An impetuous and sometimes corrupt Congress has often hamstrung the efforts of the president since the earliest days of the Republic
It was never designed to actually elect a President, it’s awkward, cumbersome, and confusing, and almost no one likes it. Americans have been trying to get rid of it for more than two centuries. Yet it’s still here. Now we are seeing renewed efforts to reform or eliminate the Electoral College. Will they succeed? Don’t bet on it.
The framers of the Constitution were proud of what they had done but might be astonished that their words still carry so much weight. A distinguished scholar tells us how the great charter has survived and flourished.
And in doing so, the fate of Congress—will it be weak? will it be strong?—is determined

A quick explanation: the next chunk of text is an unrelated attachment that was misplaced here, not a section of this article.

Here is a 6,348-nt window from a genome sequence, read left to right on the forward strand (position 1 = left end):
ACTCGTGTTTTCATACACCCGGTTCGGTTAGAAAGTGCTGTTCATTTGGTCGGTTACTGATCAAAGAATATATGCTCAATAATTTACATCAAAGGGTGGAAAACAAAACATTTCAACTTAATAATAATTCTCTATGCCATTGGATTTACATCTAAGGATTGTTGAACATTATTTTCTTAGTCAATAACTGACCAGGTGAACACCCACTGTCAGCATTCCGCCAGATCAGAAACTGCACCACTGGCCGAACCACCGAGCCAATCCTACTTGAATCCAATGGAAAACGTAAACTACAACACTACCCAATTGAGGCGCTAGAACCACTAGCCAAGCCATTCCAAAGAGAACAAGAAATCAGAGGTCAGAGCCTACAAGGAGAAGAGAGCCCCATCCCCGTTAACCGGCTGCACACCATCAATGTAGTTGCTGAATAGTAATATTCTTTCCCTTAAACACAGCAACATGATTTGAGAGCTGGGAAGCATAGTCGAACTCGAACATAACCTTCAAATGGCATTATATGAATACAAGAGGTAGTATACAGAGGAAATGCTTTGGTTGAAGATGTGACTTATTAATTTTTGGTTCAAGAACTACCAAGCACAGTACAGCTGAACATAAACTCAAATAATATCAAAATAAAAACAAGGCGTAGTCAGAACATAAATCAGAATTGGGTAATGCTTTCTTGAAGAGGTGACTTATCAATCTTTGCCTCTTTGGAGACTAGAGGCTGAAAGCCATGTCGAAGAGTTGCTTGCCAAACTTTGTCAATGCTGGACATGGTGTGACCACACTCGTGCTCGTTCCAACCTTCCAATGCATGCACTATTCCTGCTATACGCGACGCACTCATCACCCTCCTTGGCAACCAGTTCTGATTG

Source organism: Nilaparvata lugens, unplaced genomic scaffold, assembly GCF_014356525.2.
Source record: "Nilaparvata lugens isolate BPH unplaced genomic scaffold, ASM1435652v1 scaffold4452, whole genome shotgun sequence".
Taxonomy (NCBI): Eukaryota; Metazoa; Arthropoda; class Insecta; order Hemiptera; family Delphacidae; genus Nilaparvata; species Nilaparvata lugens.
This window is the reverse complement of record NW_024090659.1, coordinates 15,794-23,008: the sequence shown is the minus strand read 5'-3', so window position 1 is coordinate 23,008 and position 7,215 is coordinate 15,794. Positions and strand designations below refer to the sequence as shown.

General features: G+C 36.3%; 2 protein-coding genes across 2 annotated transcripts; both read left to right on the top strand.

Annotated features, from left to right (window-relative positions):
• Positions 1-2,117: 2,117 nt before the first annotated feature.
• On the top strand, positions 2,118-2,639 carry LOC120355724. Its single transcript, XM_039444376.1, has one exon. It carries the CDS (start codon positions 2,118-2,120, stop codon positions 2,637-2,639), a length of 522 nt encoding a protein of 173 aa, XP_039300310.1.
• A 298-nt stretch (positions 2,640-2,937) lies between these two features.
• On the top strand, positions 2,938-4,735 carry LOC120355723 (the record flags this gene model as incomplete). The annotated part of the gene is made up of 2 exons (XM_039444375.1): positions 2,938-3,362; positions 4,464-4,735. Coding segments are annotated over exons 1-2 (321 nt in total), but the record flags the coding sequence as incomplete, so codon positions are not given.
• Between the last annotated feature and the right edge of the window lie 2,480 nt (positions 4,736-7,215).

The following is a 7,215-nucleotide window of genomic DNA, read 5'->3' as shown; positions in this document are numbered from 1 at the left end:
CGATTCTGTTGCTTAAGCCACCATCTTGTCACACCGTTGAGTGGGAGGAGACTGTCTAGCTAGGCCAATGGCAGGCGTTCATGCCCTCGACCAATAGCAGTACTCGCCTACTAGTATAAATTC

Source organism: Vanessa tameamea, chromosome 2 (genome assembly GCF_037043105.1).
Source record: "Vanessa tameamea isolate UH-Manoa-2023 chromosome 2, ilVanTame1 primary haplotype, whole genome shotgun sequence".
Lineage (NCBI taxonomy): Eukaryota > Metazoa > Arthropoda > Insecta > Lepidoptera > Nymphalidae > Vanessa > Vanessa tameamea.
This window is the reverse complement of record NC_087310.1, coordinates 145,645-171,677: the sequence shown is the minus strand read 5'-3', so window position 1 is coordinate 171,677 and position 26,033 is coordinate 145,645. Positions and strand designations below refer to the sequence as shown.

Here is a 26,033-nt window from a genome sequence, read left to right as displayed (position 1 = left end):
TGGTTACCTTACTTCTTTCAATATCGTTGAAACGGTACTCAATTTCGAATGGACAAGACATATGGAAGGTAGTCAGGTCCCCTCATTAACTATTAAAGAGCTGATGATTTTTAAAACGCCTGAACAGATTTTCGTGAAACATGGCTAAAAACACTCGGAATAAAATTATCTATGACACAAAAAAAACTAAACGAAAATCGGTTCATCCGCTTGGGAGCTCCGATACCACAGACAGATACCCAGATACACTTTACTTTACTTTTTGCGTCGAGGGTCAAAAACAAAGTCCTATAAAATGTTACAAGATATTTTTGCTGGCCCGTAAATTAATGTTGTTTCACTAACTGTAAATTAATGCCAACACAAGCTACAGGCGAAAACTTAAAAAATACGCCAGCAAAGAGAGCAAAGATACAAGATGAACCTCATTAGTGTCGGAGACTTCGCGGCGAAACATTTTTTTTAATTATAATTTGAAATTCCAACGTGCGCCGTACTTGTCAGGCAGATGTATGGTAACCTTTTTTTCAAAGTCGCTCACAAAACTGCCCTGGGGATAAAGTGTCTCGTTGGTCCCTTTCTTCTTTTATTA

A few dazzling words about that emerging metropolis, delivered in 1871 by Congressman J. Proctor Knott. Edited for 1971 visitors by David G. McCullough
The idea goes back to the very beginnings of our national history. Then as now, it was built upon human relationships, and these—as Mr. Jefferson found to his sorrow—make a fragile foundation.
One of the saddest tales in American history tells how a well-intentioned President lost a dazzling opportunity